Fond memories of the Cold War

About thirty miles southeast of San Francisco is my hometown of Castro Valley. Almost everybody from my generation who grew up in Castro Valley remembers hearing about the nuclear guided missile site above Lake Chabot; officially called Site SF-31. I think the first person to tell me about it was one of my childhood friends named Ron. I think he embellished it a little by telling me he had seen test rockets fired from there, but that probably didn’t happen. However, even as a kid I was smart enough to know that if the base was a missile site, it was also a target site. However, I decided not to run away. Yesterday morning I took an e-bike ride up to the old missile site. (Thumbnail images)

 

A nice view of Lake Chabot on the way up: 

Looking over the missile base toward Lake Chabot in an old photo from Military Historian, Dan Sebby of the California Military Department:

  

I wanted to get to the top so I rode past this first RESTRICTED AREA sign, risking a ticket. 50 years ago I probably would have been shot for doing that.

  

The heliport at the top must still be in use. They probably had frequent high-profile visitors arriving here at this spot when the base was active; you know, like Nikita Khrushchev.

 

This was where the nuclear missile launching pads were; straight on back past the green trucks. I decided not to risk getting a ticket this time, and didn’t go beyond this point.

  

Another aerial photo of the base from Military Historian, Dan Sebby, taken in 1965: I stopped at the entrance to the Missile Warhead Building area.

  

Still plenty of old barbed wire fencing at the top.

  

The type of missiles on standby at SF-31: (Dan Sebby)

 

 

 

 

 

 

 

 

A Super Bowl Sunday, Saturday (For Amber)

Along Columbus Avenue; at least for now: The name may be changed someday due to accusations that Christopher Columbus massacred Native Americans. Although some historians disagree on that, his character certainly is in question. However, even if they change the name of the street to Queen Isabella Boulevard or something, I’ll still call it Columbus Avenue. Likewise, if they change the name of the Cliff House to Land’s End Lodge possibly when the Cliff House reopens, it will always be the Cliff House to me. Also, Willie Brown Bridge, although it was renamed after someone who I think was a classy San Francisco Mayor, will always be the Bay Bridge when I refer to it. Anyway, yesterday, the day before today’s Super Bowl, I took a bike ride along Columbus Avenue. It was great to see San Francisco coming back to life; people eating outdoors at restaurants, social distance gathering in parks, and taking drives. We’re heading in the right direction, finally. (Thumbnail images)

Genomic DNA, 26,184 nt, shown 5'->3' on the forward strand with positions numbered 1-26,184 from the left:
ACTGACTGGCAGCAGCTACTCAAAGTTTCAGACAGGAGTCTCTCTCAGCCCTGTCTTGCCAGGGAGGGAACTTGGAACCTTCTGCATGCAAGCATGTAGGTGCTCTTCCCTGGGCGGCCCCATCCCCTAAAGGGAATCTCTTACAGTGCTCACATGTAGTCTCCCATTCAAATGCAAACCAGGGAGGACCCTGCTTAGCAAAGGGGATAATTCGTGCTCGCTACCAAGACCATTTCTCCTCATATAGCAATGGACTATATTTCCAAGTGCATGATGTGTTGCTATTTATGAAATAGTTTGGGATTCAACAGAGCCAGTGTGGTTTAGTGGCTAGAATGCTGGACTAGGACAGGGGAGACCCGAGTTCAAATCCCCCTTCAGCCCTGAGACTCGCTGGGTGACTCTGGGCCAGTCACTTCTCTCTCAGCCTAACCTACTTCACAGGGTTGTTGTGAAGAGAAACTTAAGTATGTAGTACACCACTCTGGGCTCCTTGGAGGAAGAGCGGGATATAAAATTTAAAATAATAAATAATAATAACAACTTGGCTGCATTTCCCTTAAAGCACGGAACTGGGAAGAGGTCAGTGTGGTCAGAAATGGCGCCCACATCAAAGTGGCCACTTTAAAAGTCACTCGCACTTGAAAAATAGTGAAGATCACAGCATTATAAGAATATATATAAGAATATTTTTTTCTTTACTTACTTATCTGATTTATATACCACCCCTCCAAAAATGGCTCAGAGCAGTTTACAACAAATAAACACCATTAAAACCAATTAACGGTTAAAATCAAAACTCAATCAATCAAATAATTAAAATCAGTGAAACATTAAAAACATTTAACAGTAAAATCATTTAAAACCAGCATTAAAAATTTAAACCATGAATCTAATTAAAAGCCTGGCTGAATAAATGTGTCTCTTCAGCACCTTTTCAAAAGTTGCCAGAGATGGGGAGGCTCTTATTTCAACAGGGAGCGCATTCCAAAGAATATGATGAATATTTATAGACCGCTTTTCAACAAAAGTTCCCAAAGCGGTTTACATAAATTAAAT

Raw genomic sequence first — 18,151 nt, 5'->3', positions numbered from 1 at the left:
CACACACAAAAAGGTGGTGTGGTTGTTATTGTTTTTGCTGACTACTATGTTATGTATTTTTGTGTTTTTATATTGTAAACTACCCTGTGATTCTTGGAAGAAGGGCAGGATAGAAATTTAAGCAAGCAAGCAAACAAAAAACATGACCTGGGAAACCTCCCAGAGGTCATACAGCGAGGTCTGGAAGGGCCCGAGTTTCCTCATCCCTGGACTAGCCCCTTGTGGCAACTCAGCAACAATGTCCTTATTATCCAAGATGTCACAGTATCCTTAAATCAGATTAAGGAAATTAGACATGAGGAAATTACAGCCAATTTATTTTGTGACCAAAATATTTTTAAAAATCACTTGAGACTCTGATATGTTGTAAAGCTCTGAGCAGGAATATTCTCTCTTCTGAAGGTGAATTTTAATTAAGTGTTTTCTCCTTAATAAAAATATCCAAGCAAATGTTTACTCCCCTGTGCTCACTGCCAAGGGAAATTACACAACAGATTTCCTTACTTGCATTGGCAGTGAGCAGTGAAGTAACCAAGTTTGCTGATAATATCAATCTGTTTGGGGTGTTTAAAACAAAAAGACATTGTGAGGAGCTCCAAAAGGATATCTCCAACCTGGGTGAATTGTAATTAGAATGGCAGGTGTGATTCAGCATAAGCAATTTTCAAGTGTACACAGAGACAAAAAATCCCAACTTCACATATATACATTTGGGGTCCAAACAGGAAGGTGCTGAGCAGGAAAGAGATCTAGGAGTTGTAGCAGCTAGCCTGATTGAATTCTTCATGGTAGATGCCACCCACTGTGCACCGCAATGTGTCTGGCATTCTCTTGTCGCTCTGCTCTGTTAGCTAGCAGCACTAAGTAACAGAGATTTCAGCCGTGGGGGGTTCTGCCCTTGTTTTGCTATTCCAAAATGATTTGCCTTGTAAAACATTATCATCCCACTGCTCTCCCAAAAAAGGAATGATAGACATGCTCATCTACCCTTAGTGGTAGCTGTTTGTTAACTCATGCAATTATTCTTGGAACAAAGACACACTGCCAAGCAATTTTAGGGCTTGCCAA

Like Market Street, Columbus Avenue runs diagonally through San Francisco. It starts at Washington and Montgomery Streets and ends at Beach Street, or visa-versa based on the direction you’re heading. This then and now is where Pacific Avenue crosses Kearny St. and meets up with Columbus Avenue, looking south  down Kearny past the Columbus Tower Building, (that may be renamed too). The old Hall of justice Building can be seen in the back ground of the vintage photo. (opensfhistory.org)

 

Broadway, looking east from Columbus in the 1970s, the height of its nighttime entertainment era:

  

Even though Broadway has many historic locations, it will be remembered best as for where Carol Doda started a sensation as a topless dancer at the Condor Club. Carol is seen here on the southeast corner of Broadway and Columbus in 1966, across from the Condor Club she made famous. (SF Chronicle)

  

Where Grant Avenue runs north from Columbus in 1968: (San Francisco Blog pictures)

 

A poetry reading at Washington Square in the heart of North Beach in 1960: This was at the height of the beatnik era, which would evolve into the hippie era seven years later. (opensfhistory.org)

Now we’re in Joe DiMaggio country. “Joltin’ Joe” played baseball in the playground here as a kid before breaking in with the Yankees. The playground, seen here looking towards Coit Tower on Telegraph Hill, has been extensively remodeled since the vintage picture was taken. (ebay.com)